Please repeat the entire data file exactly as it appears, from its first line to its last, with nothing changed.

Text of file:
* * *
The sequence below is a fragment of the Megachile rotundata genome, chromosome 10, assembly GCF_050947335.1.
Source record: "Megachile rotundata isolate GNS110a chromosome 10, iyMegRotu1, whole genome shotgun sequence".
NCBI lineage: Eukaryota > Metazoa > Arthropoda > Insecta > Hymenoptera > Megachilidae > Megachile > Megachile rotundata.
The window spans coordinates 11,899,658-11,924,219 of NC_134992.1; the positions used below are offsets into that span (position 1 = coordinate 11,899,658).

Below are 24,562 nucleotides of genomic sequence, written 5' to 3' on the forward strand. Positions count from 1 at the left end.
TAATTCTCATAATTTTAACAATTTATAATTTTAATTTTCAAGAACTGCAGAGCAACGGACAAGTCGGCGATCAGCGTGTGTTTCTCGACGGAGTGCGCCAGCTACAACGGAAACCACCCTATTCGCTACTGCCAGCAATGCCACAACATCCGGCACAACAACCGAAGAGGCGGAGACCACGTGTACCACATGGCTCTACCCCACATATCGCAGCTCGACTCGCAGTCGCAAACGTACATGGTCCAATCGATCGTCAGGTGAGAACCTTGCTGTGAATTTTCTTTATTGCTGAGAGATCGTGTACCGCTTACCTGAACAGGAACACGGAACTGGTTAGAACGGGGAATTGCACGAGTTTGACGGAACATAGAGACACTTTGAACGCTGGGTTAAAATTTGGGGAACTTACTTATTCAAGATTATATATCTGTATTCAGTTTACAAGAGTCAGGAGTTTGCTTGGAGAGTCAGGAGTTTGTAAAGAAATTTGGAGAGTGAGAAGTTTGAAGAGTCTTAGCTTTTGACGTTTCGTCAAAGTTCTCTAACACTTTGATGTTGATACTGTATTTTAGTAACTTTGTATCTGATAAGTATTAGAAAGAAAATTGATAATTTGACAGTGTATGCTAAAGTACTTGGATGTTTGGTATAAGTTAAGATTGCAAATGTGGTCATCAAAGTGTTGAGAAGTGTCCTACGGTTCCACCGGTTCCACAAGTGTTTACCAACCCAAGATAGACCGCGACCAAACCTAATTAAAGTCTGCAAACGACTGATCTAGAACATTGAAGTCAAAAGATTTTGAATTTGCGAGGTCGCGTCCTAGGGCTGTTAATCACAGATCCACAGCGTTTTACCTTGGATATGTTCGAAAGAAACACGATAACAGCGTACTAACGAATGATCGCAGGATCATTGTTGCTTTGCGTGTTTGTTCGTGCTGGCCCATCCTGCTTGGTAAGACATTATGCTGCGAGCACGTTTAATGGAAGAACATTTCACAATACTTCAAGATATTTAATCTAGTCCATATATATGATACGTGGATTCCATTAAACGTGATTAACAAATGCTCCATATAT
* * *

The sequence below is a fragment of the Megachile rotundata genome, chromosome 10, assembly GCF_050947335.1.
Source record: "Megachile rotundata isolate GNS110a chromosome 10, iyMegRotu1, whole genome shotgun sequence".
NCBI lineage: Eukaryota > Metazoa > Arthropoda > Insecta > Hymenoptera > Megachilidae > Megachile > Megachile rotundata.
The window spans coordinates 11,899,658-11,924,219 of NC_134992.1; the positions used below are offsets into that span (position 1 = coordinate 11,899,658).

Below are 24,562 nucleotides of genomic sequence, written 5' to 3' on the forward strand. Positions count from 1 at the left end.
TAATTCTCATAATTTTAACAATTTATAATTTTAATTTTCAAGAACTGCAGAGCAACGGACAAGTCGGCGATCAGCGTGTGTTTCTCGACGGAGTGCGCCAGCTACAACGGAAACCACCCTATTCGCTACTGCCAGCAATGCCACAACATCCGGCACAACAACCGAAGAGGCGGAGACCACGTGTACCACATGGCTCTACCCCACATATCGCAGCTCGACTCGCAGTCGCAAACGTACATGGTCCAATCGATCGTCAGGTGAGAACCTTGCTGTGAATTTTCTTTATTGCTGAGAGATCGTGTACCGCTTACCTGAACAGGAACACGGAACTGGTTAGAACGGGGAATTGCACGAGTTTGACGGAACATAGAGACACTTTGAACGCTGGGTTAAAATTTGGGGAACTTACTTATTCAAGATTATATATCTGTATTCAGTTTACAAGAGTCAGGAGTTTGCTTGGAGAGTCAGGAGTTTGTAAAGAAATTTGGAGAGTGAGAAGTTTGAAGAGTCTTAGCTTTTGACGTTTCGTCAAAGTTCTCTAACACTTTGATGTTGATACTGTATTTTAGTAACTTTGTATCTGATAAGTATTAGAAAGAAAATTGATAATTTGACAGTGTATGCTAAAGTACTTGGATGTTTGGTATAAGTTAAGATTGCAAATGTGGTCATCAAAGTGTTGAGAAGTGTCCTACGGTTCCACCGGTTCCACAAGTGTTTACCAACCCAAGATAGACCGCGACCAAACCTAATTAAAGTCTGCAAACGACTGATCTAGAACATTGAAGTCAAAAGATTTTGAATTTGCGAGGTCGCGTCCTAGGGCTGTTAATCACAGATCCACAGCGTTTTACCTTGGATATGTTCGAAAGAAACACGATAACAGCGTACTAACGAATGATCGCAGGATCATTGTTGCTTTGCGTGTTTGTTCGTGCTGGCCCATCCTGCTTGGTAAGACATTATGCTGCGAGCACGTTTAATGGAAGAACATTTCACAATACTTCAAGATATTTAATCTAGTCCATATATATGATACGTGGATTCCATTAAACGTGATTAACAAATGCTCCATATAT